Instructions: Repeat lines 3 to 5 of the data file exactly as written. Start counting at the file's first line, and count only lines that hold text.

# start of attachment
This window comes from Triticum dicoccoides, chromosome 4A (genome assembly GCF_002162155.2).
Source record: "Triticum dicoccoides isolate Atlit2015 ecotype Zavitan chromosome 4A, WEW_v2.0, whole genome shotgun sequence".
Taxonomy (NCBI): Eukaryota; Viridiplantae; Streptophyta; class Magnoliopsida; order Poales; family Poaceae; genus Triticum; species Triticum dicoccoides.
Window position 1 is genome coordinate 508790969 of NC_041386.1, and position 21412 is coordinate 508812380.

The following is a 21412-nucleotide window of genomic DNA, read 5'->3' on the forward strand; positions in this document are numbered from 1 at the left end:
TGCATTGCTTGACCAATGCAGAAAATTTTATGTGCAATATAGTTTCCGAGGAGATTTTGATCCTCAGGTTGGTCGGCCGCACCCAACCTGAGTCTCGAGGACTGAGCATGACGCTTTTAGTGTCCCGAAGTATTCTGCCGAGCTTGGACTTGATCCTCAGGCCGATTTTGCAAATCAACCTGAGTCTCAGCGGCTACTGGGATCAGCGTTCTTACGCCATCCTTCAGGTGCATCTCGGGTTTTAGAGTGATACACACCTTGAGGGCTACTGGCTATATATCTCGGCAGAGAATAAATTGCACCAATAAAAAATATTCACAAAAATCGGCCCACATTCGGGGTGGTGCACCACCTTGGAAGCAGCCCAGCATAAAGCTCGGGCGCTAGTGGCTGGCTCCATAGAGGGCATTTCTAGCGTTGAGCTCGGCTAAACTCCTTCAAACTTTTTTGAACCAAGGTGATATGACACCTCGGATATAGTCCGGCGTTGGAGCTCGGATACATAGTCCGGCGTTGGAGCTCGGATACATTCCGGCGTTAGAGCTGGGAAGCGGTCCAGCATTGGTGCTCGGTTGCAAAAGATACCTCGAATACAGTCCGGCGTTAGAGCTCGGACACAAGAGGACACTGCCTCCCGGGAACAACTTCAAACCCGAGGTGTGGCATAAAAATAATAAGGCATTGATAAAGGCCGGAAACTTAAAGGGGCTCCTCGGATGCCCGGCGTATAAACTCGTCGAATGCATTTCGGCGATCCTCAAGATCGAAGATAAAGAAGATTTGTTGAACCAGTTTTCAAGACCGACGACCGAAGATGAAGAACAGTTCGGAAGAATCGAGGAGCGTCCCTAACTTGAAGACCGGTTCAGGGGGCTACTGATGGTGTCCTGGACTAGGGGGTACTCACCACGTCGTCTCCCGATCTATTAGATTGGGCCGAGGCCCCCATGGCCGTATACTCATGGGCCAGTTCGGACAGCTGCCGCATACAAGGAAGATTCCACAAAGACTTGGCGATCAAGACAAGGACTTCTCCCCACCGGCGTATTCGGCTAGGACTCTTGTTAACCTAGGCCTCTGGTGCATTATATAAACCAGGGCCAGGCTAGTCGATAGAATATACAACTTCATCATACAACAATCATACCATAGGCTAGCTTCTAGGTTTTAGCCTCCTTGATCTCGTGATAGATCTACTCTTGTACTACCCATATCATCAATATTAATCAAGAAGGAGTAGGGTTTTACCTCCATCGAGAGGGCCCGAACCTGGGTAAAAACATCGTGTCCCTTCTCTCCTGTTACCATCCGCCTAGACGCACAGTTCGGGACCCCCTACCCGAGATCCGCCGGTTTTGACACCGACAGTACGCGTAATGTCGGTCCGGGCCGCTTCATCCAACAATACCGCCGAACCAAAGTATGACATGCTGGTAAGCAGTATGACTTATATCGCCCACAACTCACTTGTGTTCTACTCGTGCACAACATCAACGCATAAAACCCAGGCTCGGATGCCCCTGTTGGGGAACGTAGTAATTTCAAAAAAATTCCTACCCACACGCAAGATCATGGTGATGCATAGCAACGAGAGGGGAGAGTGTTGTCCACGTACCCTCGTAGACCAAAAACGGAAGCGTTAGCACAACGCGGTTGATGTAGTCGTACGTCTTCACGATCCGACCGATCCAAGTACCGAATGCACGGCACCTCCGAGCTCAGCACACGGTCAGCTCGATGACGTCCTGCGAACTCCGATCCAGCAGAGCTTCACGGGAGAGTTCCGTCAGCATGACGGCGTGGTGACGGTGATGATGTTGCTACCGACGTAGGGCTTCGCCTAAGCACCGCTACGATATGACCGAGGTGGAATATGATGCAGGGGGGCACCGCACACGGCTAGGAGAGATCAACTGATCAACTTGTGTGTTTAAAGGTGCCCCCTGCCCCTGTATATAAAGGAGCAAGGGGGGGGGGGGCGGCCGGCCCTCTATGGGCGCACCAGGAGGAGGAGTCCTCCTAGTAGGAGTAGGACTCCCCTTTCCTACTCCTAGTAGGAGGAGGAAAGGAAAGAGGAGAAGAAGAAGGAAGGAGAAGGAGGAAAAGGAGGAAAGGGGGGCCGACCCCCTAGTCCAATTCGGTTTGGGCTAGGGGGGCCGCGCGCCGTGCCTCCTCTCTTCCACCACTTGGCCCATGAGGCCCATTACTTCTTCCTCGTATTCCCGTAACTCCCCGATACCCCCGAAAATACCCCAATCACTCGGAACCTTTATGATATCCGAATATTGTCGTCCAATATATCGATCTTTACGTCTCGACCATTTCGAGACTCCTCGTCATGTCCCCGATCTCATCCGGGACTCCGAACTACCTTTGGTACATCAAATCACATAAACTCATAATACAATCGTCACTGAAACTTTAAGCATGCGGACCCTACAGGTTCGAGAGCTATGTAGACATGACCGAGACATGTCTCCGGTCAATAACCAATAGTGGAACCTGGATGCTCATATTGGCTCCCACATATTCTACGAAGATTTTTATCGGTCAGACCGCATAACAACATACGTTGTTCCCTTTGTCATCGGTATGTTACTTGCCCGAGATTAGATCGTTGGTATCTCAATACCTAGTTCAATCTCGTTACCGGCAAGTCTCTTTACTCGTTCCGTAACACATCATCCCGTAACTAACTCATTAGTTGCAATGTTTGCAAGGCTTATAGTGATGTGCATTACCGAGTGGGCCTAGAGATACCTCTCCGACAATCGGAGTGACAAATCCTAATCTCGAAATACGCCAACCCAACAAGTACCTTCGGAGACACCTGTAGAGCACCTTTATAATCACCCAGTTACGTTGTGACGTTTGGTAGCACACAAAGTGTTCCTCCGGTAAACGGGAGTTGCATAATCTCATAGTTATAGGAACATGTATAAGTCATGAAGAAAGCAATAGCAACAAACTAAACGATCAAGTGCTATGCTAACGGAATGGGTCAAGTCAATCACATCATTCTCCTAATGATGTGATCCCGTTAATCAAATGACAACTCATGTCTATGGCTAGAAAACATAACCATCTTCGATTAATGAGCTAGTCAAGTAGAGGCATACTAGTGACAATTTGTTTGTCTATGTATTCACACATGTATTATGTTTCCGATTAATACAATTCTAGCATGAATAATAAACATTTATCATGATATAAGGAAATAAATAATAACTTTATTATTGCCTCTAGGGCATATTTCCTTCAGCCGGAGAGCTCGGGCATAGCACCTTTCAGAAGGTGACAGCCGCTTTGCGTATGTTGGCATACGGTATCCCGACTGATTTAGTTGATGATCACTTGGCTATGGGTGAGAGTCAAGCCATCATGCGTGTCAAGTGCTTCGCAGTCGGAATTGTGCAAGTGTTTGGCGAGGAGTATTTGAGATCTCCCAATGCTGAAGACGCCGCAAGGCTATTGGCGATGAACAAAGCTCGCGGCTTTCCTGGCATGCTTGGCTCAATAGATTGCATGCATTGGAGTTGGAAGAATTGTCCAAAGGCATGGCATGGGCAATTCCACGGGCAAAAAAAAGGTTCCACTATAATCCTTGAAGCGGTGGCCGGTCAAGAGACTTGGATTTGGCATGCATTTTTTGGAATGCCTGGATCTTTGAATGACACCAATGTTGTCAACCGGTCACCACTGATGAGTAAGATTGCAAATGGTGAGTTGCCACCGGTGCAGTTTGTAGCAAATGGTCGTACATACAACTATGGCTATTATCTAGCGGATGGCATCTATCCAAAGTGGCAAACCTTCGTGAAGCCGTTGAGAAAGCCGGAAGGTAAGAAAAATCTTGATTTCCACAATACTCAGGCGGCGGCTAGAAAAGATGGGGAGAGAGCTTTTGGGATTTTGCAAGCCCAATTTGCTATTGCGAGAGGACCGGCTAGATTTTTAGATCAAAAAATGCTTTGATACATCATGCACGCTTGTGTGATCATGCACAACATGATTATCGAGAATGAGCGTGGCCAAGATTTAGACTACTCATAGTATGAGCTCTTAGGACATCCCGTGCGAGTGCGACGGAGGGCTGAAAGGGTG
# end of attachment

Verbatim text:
Taxonomy (NCBI): Eukaryota; Viridiplantae; Streptophyta; class Magnoliopsida; order Poales; family Poaceae; genus Triticum; species Triticum dicoccoides.
Window position 1 is genome coordinate 508790969 of NC_041386.1, and position 21412 is coordinate 508812380.

The following is a 21412-nucleotide window of genomic DNA, read 5'->3' on the forward strand; positions in this document are numbered from 1 at the left end: